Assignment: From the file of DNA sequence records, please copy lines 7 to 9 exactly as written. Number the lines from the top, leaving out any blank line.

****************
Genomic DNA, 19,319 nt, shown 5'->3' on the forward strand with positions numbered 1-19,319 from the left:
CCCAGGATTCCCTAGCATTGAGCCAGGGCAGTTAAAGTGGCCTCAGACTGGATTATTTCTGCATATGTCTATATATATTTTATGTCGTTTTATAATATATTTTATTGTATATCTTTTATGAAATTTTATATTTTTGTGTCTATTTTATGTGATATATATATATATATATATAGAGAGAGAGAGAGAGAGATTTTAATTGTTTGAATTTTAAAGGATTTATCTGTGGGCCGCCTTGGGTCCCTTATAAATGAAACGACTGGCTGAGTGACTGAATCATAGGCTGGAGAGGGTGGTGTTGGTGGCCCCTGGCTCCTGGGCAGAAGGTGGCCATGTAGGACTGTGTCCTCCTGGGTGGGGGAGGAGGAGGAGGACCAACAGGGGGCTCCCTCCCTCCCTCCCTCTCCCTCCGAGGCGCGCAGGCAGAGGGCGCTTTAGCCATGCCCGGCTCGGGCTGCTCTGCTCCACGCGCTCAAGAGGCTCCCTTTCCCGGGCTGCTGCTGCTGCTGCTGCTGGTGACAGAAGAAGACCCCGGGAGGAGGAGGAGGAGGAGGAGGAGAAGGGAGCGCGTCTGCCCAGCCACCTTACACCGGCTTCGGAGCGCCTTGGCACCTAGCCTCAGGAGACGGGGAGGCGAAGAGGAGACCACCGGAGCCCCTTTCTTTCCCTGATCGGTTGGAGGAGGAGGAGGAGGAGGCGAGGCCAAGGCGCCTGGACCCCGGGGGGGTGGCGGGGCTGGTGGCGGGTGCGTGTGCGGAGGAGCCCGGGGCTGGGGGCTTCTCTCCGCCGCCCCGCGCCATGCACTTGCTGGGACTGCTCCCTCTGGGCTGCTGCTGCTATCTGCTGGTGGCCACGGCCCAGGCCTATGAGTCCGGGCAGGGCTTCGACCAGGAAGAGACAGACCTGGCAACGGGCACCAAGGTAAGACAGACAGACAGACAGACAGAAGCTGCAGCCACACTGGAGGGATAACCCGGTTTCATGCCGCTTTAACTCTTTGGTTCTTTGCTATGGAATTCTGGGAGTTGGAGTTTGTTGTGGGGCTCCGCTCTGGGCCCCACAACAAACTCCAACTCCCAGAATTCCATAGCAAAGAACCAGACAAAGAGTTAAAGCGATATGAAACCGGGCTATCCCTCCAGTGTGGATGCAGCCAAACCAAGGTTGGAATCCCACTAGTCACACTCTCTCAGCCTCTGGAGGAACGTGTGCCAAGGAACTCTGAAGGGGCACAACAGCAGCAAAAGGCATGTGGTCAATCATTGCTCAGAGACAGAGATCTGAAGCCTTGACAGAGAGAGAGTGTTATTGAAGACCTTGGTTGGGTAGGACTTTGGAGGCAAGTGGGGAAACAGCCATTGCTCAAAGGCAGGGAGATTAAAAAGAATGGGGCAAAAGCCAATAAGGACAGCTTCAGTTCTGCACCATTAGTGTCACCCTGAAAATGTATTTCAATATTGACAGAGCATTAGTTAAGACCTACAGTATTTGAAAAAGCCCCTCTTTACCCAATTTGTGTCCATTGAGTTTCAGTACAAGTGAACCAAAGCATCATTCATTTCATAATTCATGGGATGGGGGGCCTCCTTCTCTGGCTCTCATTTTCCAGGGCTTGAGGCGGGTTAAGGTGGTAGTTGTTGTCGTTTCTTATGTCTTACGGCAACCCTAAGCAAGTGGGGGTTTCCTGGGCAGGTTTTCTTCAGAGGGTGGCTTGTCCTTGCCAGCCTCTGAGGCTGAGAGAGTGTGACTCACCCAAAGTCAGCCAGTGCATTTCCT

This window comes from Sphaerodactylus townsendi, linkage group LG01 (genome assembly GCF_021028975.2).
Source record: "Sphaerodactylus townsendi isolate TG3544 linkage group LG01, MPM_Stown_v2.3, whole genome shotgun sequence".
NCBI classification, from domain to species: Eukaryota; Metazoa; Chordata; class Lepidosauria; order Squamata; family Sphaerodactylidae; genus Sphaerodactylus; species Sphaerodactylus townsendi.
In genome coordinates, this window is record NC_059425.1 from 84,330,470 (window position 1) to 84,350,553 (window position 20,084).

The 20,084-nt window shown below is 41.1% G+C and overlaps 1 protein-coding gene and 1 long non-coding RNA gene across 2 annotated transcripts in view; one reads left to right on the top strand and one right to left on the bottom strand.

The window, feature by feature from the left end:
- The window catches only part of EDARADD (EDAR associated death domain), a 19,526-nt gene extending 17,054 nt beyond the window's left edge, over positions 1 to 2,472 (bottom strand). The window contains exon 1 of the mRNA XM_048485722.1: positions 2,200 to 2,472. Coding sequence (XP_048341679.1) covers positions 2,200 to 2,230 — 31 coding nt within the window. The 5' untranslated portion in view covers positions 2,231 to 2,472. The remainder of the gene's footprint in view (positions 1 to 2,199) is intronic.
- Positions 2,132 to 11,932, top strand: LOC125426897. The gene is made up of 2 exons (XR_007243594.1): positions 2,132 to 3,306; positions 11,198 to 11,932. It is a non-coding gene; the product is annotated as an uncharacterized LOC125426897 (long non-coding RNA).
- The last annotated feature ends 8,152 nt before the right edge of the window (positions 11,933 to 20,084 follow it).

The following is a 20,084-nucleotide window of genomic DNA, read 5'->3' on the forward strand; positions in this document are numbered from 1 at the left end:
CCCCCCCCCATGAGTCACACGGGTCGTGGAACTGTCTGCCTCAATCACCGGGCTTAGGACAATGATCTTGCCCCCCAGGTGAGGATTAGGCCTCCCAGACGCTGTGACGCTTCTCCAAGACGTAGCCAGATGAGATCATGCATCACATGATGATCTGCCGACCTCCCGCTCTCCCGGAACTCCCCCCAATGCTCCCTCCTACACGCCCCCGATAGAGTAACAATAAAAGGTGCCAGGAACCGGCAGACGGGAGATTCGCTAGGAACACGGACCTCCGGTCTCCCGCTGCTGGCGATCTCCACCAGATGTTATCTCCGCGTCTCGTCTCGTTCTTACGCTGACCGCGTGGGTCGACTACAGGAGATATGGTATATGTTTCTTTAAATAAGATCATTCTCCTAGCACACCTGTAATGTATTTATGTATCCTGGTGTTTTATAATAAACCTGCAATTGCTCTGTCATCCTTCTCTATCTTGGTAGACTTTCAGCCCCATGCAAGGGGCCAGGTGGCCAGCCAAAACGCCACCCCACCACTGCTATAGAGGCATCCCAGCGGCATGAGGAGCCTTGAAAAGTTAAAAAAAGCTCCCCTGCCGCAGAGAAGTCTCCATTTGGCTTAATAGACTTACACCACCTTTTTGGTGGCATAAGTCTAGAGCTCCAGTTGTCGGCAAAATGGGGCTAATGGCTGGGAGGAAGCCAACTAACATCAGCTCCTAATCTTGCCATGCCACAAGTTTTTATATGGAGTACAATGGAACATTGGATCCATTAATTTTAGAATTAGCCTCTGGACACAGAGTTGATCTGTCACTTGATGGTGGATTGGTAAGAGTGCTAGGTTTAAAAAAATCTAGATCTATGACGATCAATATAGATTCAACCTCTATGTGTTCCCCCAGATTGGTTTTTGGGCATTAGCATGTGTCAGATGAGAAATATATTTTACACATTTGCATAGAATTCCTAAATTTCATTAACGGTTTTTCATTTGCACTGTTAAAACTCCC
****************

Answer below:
The 20,084-nt window shown below is 41.1% G+C and overlaps 1 protein-coding gene and 1 long non-coding RNA gene across 2 annotated transcripts in view; one reads left to right on the top strand and one right to left on the bottom strand.

The window, feature by feature from the left end:
- The window catches only part of EDARADD (EDAR associated death domain), a 19,526-nt gene extending 17,054 nt beyond the window's left edge, over positions 1 to 2,472 (bottom strand). The window contains exon 1 of the mRNA XM_048485722.1: positions 2,200 to 2,472. Coding sequence (XP_048341679.1) covers positions 2,200 to 2,230 — 31 coding nt within the window. The 5' untranslated portion in view covers positions 2,231 to 2,472. The remainder of the gene's footprint in view (positions 1 to 2,199) is intronic.